Px xy Py ylxPx x Py y132

Equation (13.2) is a simple prescription for combining information from both the dynamics and the data. Given estimates of the errors in initial conditions, boundary forcing, or other model inhomogeneities, one can, in principle, find PX(x), the probability distribution of the oceanic state, in the absence of measurements. Knowledge of the measurement system determines PY(y | x), the probability distribution of the observations, conditioned on the oceanic state. With these quantities in hand, it is simply a matter of computation to find the posterior probability distribution of the oceanic state conditioned on the observations, PX(x |y). The denominator, PY(y)=]PY(y | x)PX(x)dx, can be computed; however, since this pdf is independent of x, it merely serves to normalize PX(x |y).

There is a choice regarding whether to use a maximum likelihood, mean, or median estimator, but these all coincide if the assumed statistics are multivari-ate Gaussian, and the mean is used almost universally. The following factors are generally of greater importance and vary widely among ocean data assimilation systems.

The Definition of Oceanic State Variables Implicit in the above discussion is the assumption that the oceanic state consists of the fields of momentum, buoyancy, and pressure within a region of the ocean, within some time interval. The number of state variables may be considerably reduced in practice, depending on context, by using diagnostic relations amongst the variables. Dimensionality is important. Consider, for example, the fields in a regional ocean model defined on a spatial grid of NX= 200 by NY = 200 horizontal grid points, and NZ = 30 vertical grid points, at NT = 1,000 time points. A sequential assimilation scheme might estimate initial conditions of sea-surface height at N = NX * NY grid points, resulting in a cardinality of N = 4T04 for the state variable X. Alternately, if X is taken as the initial conditions for the N = NX * NY * NZ * 4 values of the horizontal velocity, buoyancy, and pressure field (u, v, b, p), one has N = 4.8 • 106 unknowns in the state vector. In some versions of so-called "weak-constraint 4-D variational assimilation" (W4D-Var), one seeks an optimal state estimate of the above fields at all NT time steps, which yields a cardinality of N = 4.8 • 109 for the unknown state.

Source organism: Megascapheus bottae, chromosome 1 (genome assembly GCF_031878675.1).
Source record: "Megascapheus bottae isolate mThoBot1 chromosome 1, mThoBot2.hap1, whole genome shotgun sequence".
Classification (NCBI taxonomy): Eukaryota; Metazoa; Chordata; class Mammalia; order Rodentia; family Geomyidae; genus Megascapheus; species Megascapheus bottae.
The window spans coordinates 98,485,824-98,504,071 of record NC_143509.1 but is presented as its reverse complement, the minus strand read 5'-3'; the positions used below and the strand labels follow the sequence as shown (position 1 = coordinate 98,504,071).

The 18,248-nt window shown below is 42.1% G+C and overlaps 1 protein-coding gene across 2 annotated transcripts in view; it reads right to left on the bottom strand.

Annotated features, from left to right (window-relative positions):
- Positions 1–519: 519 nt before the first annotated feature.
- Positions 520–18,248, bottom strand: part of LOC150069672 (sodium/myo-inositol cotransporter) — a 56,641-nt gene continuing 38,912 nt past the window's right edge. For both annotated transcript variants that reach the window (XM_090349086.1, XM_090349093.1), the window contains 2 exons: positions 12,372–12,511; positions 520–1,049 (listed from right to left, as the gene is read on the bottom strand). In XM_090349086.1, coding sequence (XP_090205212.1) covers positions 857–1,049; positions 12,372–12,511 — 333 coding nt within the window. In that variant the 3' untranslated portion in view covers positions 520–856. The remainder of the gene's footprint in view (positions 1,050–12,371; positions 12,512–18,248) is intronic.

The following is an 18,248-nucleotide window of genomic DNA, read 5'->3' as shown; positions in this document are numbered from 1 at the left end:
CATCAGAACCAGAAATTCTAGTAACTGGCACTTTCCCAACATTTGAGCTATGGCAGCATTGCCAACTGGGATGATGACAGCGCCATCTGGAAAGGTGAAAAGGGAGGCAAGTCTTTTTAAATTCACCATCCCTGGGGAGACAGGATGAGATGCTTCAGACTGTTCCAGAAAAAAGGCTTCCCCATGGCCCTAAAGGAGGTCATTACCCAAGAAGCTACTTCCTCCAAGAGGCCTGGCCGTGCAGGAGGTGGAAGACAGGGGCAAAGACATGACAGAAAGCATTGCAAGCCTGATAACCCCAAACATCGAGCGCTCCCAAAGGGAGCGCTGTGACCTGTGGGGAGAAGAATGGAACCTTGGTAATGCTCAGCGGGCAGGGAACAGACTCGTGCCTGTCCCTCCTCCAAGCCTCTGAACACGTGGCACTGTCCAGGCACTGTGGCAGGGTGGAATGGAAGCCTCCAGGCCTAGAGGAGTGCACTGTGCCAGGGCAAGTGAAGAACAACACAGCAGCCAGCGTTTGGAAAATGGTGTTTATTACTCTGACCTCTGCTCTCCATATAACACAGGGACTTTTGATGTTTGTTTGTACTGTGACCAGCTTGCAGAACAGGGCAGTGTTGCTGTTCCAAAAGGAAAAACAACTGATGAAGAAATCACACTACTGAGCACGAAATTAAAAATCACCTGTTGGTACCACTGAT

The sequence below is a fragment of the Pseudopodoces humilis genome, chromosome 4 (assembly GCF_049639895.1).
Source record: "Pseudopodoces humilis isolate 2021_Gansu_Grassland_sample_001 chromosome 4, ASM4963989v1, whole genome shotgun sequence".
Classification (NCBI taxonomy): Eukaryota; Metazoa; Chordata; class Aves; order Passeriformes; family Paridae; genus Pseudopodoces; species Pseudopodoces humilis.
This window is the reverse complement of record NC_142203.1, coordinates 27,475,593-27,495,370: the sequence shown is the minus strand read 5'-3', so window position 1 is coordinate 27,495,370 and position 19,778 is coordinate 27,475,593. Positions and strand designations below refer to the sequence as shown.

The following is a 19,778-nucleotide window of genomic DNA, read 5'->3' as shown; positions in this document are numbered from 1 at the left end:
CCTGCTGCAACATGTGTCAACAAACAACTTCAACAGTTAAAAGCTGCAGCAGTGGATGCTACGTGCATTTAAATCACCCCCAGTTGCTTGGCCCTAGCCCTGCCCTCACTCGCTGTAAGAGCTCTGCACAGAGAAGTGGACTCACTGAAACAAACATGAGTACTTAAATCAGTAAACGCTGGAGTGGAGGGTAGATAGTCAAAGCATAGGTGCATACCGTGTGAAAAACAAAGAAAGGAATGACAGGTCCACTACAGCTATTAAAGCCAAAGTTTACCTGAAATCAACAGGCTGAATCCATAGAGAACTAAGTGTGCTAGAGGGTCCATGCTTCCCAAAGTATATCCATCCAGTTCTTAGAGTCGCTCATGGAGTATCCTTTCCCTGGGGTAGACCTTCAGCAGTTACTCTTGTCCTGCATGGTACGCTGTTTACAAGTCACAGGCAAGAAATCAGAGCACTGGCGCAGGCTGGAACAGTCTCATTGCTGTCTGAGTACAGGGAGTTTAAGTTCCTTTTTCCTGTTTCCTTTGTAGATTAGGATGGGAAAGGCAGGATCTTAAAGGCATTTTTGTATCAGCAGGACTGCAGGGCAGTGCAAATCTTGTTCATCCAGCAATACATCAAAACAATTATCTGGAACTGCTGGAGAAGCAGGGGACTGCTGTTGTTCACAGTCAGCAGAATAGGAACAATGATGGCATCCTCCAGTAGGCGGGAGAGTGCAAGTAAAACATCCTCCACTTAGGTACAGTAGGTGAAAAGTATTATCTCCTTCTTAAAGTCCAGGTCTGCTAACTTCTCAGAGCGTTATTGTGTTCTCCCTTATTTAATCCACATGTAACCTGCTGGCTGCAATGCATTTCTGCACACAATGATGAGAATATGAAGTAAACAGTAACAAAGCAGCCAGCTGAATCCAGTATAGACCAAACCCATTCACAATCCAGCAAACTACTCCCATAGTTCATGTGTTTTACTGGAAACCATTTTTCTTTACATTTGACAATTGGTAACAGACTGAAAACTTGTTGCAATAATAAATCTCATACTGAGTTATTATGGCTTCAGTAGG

Complexity of the Error Models If the error in the initial conditions, boundary conditions, etc. can be adequately approximated by multivariate Gaussian distributions, then the implementation of the Bayesian analysis procedure is greatly simplified. But the specification of Gaussian distributions requires estimates of the means, variances, and cross-covariances of the relevant fields, in both space and time. Prescribing realistic error models can be a challenge.

Complexity of the Model Dynamics Even if the errors are correctly described by Gaussian distributions, the model dynamics may be sufficiently nonlinear to render the pdf of the model state PX(x) non-Gaussian. Differing treatments of the nonlin-

earity in the model dynamics yield both formal and practical differences between various data assimilation algorithms.

13.3.2 Example 1: Estimation of a Scalar

To make ideas concrete, consider first a trivial example, namely, the estimation of a scalar by combining information from a climatology and a single observation.

Assume that one wishes to estimate a scalar, say, temperature, denoted x. A climatology has been constructed, from which can be approximated the probability distribution function

where the background xb is the climatological mean. In other words, the climatology (which contains no dynamics, but is prescribed from prior data) is used for the background, with expected deviation ax.

A thermometer provides an observation of temperature with finite accuracy. Given temperature, x, the probability distribution of the observations is assumed to be a Gaussian also,

In other words, the measurements are assumed to be unbiased, and the standard deviation of the measurement error is a.

It is left as an exercise to the reader to use the definition to

Guide to Alternative Fuels

Guide to Alternative Fuels

Your Alternative Fuel Solution for Saving Money, Reducing Oil Dependency, and Helping the Planet. Ethanol is an alternative to gasoline. The use of ethanol has been demonstrated to reduce greenhouse emissions slightly as compared to gasoline. Through this ebook, you are going to learn what you will need to know why choosing an alternative fuel may benefit you and your future.

Get My Free Ebook

Post a comment